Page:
Two homes: Thirteen Rhode Islanders who have made aliyah

For much of Jewish history, vast numbers of Jews did not have even one land wherein they could feel secure as Jews and know that they belonged. Most of the American Jews telling their stories here have been fortunate to have not only one such place, but two.

Avraham Allen and Aliza in Rehovot. Photo – Shai Afsai

Introduction

Rhode Island, the smallest state in the US, has less than 20,000 Jews. Over several decades and for a variety of reasons, scores of Rhode Island Jews of different backgrounds have made aliyah (literally “ascent”; i.e., moving to the spiritually elevated Land of Israel). I interviewed these thirteen olim (people who have made aliyah) — most of whom are in their twenties, thirties, and early forties — in Israel during December 2105-January 2016.

For much of Jewish history, vast numbers of Jews did not have even one land wherein they could feel secure as Jews and know that they belonged. Most of the American Jews telling their stories here have been fortunate to have not only one such place, but two. Their stories convey some of the reasons why they have chosen one of these homes over the other.

1. Avraham Allen

Avraham and Nehama Allen with their daughters (left to right) Mazal, Avigayil, Aliza, and (behind them) Miriam in Rehovot. Photo – Shai Afsai

I went to a program in Hod HaSharon when I was in high school. I was 15. It was for two months, during my junior year at [Providence’s] Classical High School. I fell in love with Israel and since then my dream was to move here. We learned about the history of the Jewish people and then visited the places where that history took place. The fact that I went to Israel when I was 15 had a great impact. Through that learning, I could see the connection of the Jewish people to the Land of Israel. I saw that this is where I belong; this is where I’m supposed to be. Financially it’s a challenge though.

When we moved to Israel, my family and I were in the merkaz klita [immigrant absorption center] in Be’er Sheva for four and a half months. I actually wanted to stay longer, even though the space was tight, because there you are sharing an experience with other people who have moved to Israel and making connections.

In Be’er Sheva there was a Chabad [Lubavitch] community, a Chabad yeshiva, and a Chabad girls’ school. Rent was reasonable and the weather, too; we didn’t want a humid place. Within a few months of moving to Be’er Sheva, the rockets from Gaza began. I didn’t like it, but I said, “This is life here.”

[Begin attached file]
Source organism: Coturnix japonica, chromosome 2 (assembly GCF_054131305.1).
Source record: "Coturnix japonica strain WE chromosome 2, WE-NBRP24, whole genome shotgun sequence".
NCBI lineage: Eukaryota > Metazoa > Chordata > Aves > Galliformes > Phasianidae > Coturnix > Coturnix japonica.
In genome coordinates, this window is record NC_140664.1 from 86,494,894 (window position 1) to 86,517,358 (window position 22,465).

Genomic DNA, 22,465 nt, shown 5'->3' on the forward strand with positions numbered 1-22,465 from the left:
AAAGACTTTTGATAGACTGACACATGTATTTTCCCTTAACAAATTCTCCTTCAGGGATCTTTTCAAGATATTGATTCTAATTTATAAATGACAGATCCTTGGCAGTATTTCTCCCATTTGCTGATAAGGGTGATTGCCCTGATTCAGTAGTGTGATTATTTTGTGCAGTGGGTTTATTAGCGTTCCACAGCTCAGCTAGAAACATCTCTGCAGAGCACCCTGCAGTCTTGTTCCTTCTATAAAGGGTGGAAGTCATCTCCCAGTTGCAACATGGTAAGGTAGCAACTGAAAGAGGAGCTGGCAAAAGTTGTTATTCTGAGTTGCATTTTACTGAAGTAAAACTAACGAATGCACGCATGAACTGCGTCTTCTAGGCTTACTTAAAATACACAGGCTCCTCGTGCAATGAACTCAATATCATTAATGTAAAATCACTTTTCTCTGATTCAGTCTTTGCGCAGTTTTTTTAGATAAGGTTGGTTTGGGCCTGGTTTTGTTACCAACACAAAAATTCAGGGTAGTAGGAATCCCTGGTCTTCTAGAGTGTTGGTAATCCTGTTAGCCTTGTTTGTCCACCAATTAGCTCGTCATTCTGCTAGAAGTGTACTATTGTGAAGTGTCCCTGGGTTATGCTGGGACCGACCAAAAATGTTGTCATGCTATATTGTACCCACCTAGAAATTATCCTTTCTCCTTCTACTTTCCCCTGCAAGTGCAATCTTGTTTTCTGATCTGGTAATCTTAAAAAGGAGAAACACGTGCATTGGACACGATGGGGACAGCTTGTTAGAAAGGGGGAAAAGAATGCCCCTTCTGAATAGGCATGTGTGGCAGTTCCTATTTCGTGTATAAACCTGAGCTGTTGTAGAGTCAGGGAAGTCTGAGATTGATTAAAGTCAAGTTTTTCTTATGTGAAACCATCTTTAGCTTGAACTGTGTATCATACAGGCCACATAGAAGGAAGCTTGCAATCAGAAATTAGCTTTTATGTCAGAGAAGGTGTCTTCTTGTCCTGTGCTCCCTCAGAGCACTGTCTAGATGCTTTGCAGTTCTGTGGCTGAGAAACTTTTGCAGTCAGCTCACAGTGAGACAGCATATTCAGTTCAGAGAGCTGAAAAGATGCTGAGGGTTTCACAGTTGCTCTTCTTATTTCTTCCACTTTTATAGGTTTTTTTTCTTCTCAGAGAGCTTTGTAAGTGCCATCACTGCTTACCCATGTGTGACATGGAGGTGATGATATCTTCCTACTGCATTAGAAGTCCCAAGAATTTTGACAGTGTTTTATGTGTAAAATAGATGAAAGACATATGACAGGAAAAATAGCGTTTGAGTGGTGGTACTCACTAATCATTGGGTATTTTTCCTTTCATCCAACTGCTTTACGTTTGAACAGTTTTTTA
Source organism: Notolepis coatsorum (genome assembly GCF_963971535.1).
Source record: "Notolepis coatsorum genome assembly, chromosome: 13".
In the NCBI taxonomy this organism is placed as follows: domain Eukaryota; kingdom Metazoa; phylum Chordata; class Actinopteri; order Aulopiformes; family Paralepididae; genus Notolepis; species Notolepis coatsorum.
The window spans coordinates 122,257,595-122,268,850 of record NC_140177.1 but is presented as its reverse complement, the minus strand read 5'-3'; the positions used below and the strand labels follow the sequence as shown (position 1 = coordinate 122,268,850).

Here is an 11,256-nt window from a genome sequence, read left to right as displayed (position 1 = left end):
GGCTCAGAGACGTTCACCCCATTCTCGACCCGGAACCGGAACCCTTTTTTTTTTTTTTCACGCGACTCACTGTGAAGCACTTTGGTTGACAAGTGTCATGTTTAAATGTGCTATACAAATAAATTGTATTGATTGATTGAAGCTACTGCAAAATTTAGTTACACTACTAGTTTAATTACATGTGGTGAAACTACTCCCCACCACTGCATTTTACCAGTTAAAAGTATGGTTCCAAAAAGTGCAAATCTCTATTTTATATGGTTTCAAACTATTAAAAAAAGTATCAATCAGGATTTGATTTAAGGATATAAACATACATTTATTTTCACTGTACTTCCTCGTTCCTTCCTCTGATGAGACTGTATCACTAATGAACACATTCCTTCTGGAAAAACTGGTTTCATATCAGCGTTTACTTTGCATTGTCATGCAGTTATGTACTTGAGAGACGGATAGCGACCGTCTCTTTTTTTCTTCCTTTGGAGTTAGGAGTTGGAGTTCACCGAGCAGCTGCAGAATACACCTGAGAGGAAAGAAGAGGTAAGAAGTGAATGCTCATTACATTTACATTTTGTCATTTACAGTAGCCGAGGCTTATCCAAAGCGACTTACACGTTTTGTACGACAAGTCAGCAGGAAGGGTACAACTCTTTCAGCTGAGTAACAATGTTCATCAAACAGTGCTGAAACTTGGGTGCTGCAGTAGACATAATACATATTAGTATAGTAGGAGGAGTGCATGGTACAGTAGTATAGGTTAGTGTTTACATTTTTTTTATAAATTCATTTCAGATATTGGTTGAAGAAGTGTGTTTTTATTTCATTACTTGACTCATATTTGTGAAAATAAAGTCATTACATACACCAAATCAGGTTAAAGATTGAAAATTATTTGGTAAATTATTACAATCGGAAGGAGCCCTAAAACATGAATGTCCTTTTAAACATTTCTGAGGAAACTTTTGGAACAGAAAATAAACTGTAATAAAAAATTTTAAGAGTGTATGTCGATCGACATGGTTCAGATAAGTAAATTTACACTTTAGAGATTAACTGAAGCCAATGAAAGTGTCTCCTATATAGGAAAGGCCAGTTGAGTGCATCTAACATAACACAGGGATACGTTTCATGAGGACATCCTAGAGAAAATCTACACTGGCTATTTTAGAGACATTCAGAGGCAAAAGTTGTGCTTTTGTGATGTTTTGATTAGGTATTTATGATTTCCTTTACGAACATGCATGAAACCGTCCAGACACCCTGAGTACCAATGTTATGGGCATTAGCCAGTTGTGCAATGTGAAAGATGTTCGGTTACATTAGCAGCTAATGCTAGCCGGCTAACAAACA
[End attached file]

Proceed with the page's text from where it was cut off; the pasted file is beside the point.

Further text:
In 2012, the situation got much worse. I was shaken up by the rockets. It came to the point where there was a fear of rockets at any time. During the 2012 conflict [Operation Pillar of Defense against Hamas in the Gaza Strip], the Appel family from Rehovot invited us to stay with them for as long as the conflict was going on. The conflict ended after nine days. When you find a nice family that welcomes you and is kind, that’s a pull. After being in Be’er Sheva for three years, we left because of a letter from the Lubavitcher Rebbe telling us to move. We decided to move to Rehovot.

Here in Israel, you have more interactions. It’s lively. Helping others and looking out for others is part of the culture.

Edith Henderson, a woman who lived on the corner of Third St. and Highland Ave. [on the East Side of Providence], used to say: “Life is about helping people.” Here in Israel, you have more interactions. It’s lively. Helping others and looking out for others is part of the culture. When you have a culture like that, you can focus your energy more constructively. Your mind, your energy, and your spirit are freed up to do constructive things. I see that here — whether it’s with a Jewish person, a Christian, or a Muslim. In mainstream Israeli society, people try to look out for each other.

I haven’t left Israel in six years and part of that has to do with my fear of not being able to get back after finally getting here.